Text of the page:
The Heart of Nature - or, The Quest for Natural Beauty

The Heart of Nature - or, The Quest for Natural Beauty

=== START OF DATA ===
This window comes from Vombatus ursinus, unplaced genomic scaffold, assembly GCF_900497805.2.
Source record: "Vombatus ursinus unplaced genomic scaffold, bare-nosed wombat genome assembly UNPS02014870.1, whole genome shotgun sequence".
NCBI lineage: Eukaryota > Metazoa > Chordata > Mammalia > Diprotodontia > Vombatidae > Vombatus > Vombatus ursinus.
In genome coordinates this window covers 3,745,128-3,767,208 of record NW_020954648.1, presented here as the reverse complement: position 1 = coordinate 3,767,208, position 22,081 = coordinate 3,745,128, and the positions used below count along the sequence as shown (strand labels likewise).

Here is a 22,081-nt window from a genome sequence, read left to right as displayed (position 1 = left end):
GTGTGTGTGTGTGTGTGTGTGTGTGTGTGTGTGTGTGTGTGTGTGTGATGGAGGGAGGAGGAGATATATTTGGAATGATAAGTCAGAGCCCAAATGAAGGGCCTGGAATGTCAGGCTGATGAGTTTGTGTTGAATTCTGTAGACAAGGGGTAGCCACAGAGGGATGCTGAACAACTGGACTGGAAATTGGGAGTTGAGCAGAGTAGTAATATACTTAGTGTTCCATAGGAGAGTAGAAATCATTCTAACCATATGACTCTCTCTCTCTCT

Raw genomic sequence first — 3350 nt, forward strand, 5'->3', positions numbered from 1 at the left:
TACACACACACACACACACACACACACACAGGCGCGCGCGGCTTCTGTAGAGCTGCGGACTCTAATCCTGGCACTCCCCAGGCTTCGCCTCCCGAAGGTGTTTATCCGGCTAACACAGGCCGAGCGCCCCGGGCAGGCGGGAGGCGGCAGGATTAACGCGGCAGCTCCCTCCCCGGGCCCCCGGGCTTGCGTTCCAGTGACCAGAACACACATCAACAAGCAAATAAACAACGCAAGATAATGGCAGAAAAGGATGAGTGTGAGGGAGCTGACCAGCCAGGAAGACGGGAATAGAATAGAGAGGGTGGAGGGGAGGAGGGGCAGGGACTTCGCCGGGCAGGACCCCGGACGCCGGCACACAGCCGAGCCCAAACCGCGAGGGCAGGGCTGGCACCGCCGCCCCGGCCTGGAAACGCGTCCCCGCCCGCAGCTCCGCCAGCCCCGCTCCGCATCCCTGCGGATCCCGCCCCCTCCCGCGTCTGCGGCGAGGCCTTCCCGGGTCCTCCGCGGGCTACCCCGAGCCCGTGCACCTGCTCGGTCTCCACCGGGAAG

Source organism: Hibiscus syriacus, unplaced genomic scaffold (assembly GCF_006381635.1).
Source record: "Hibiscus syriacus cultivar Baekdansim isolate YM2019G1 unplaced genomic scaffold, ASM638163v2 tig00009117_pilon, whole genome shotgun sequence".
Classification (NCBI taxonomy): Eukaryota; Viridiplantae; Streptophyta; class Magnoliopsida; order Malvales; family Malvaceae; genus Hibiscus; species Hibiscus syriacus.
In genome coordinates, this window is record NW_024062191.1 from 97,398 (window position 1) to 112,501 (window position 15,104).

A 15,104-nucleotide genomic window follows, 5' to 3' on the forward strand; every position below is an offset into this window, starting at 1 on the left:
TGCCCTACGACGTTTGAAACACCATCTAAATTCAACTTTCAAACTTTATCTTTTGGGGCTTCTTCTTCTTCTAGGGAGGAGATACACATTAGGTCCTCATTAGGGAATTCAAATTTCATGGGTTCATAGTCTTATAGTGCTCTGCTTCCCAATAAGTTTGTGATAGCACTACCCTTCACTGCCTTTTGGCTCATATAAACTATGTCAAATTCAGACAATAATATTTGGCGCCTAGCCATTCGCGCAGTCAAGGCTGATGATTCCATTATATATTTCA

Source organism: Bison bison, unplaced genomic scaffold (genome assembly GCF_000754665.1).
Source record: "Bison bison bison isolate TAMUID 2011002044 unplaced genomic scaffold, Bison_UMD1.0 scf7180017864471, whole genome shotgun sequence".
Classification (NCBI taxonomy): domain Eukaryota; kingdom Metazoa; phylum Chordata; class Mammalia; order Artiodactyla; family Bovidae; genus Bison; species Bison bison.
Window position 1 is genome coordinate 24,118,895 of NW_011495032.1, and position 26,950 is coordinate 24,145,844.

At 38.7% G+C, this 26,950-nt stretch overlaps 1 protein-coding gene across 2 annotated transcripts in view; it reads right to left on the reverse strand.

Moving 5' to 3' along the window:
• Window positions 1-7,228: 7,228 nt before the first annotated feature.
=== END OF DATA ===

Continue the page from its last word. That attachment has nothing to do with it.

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The Project Gutenberg EBook of The Heart of Nature, by Francis Younghusband This eBook is for the use of anyone anywhere at no cost and with almost no restrictions whatsoever. You may copy it, give it away or re-use it under the terms of the Project Gutenberg License included with this eBook or online at www.gutenberg.org Title: The Heart of Nature or, The Quest for Natural Beauty Author: Francis Younghusband Release Date: November 9, 2008 [EBook #27213] Language: English Character set encoding: ISO-8859-1 *** START OF THIS PROJECT GUTENBERG EBOOK THE HEART OF NATURE *** Produced by Ruth Hart [Note: for this online edition I have moved the Table of Contents to the beginning of the text and added three asterisks to mark breaks between sections. I have also made the following spelling changes: latitute to latitude and mountain ash berberis to mountain ash berberries] THE HEART OF NATURE OR THE QUEST FOR NATURAL BEAUTY BY SIR FRANCIS YOUNGHUSBAND K.C.S.I., K.C.I.E. PRESIDENT OF THE ROYAL GEOGRAPHICAL SOCIETY AUTHOR OF "THE HEART OF A CONTINENT" LONDON JOHN MURRAY, ALBEMARLE STREET 1921 CONTENTS Preface Introduction PART I Chapter The Sikkim Himalaya. The sacred Ganges—A beneficent I. power—Beauty of the plains—First sight of the Himalaya Chapter The Teesta Valley. Mystery of the forest—The gorges II. —Sequestered glens The Forest. Butterflies—Ferns—Orchids—Flower friends Chapter —Rhododendrons—Temperate vegetation—Primulas—Artic III. vegetation—The range of vegetation The Denizens of the Forest. Butterflies—Moths—Birds Chapter —Reptiles—Mammals—Animal beauty—Primitive man IV. —Higher races The Sum Impression. Two views of Nature—Variety of life —Intensity of life—The battle of life—Adaptation and selection Chapter —Purposiveness—Purposeful structures—Interdependence V. —Organising Activity—Gradation—Care of offspring—the Activity not mechanical but Spiritual—Nature's end—a Common aspiration Kinchinjunga. The foothills—Darjiling—A vision of the Chapter mountain—Full view—Mountain grandeur—Dawn on the VI. mountain—Sunset on the mountain Chapter High Solitudes. Kashmir—Barren mountains—Dazzling peaks VII. —Purity of beauty Chapter The Heavens. Desert sunsets—Tibetan sunsets—The stars VIII. —The whole universe our home—A Heavenly Presence Home Beauty. One's own country—Woman's beauty—Love Chapter and beauty—Their Divine Source—Wedding—Divine union IX. —The Inmost Heart of Nature The Nature of Nature. A spiritual background—Purpose in Nature—Higher beings—No confining plan—Immanent Spirit Chapter —Collective personality—England a Person—Nature a Person X. —Moved by an ideal—The ideal in plants—The ideal in animals —The ideal in the world 3-12 1319 2037 3854 ix-x xvxxviii 5585 8699 100108 109120 121134 135160 Nature's Ideal. Battling with physical Nature—Battling with man Chapter 161—In tune with Nature—At the heart of the Universe is Love XI. 171 —Divine fellowship is Nature's Ideal The Heart of Nature. Picturing the Ideal—The Ideal Man—Man Chapter and woman—Perfecting the Ideal—Discipline necessary 172XII. —Leadership—Nature's method—Our own responsibility—The 192 lovability of nature—God at the Heart of Nature PART II Natural Beauty and Geography 195- Presidential Address to the Royal Geographical Society An Address to the Union Society of University College, London 195216 217235 PREFACE The value of Knowledge and Character is duly impressed upon us. Of the value of Freedom we are told so much that we have come to regard it as an end in itself instead of only a means, or necessary condition. But Beauty we are halfinclined to connect with the effeminate. Poetry, Music, and Literature are under suspicion with the average English schoolboy, whose love of manliness he will share with nothing else. Yet love of Beauty persists in spite of all discouragement, and will not be suppressed. Natural Beauty, especially, insists on a place in our affections, derived originally from Love, and essentially and inseparably connected with it, Natural Beauty acknowledges supremacy to Love alone. And it deserves our generous recognition, for it is wholesome and refreshing for our souls. The acute observation and telling description of Natural Beauty is at least as necessary for the enjoyment of life as the pursuit of Natural Science to which so much attention is paid. For the concern of the former is the character, and of the latter only the cause of natural phenomena; and of the two, character is the more important. It is, indeed, high time that we Englishmen were more awake than we are to the value of Natural Beauty. For we are born lovers of Nature, and no more poetic race than ourselves exists. Our country at its best, on an early summer day, is the loveliest little home in all the world. And we go out from this island home of ours to every land. We have unrivalled opportunities, therefore, of seeing innumerable types of natural objects. By observing Nature in so many different aspects, and by comparing our impressions with one another, we ought to understand Nature better than any other race. And by entering more readily into communion with her we, better than others, should realise the Beauty she possesses. I am conscious of having myself made most inadequate use of the splendid opportunities my travels afforded me of seeing the Beauty of Nature. So I am all the more anxious that those following after me should not, by like omission, commit the same sin against themselves and against our country. We owe it to ourselves and to mankind to give full rein to our instinctive love of Natural Beauty, and to train and refine every inclination and capacity we have for appreciating it till we are able to see all those finer glories of which we now discern only the first faint glow. And if any other country excel us in appreciation, then it behoves us to brace ourselves up to emulate and surpass that country, and learn how to understand Nature better and see more Beauty. For in love of Natural Beauty, and in capacity for communicating that love, England ought to be preeminent. She above every other country should come nearest to the Heart of Nature. F. E. Y. June, 1921. INTRODUCTION Town children let loose in a meadow dash with shouts of joy to pluck the nearest flowers. They ravenously pick handfuls and armfuls as if they could never have enough. They are exactly like animals in the desert rushing to water. They are satisfying a great thirst in their souls—the thirst for Beauty. Some of us remember, too, our first sight of snowy mountains in the Alps or in the Himalaya. We recall how our spirits leaped to meet the mountains, how we gasped in wonder and greedily feasted our eyes on the glorious spectacle. In such cases as these there is something in the natural object that appeals to something in us. Something in us rushes out to meet the something in the natural object. A responsive chord is struck. A relationship is established. We and the natural object come into harmony with one another. We have recognised in the flower, the mountain, the landscape, something that is the same as what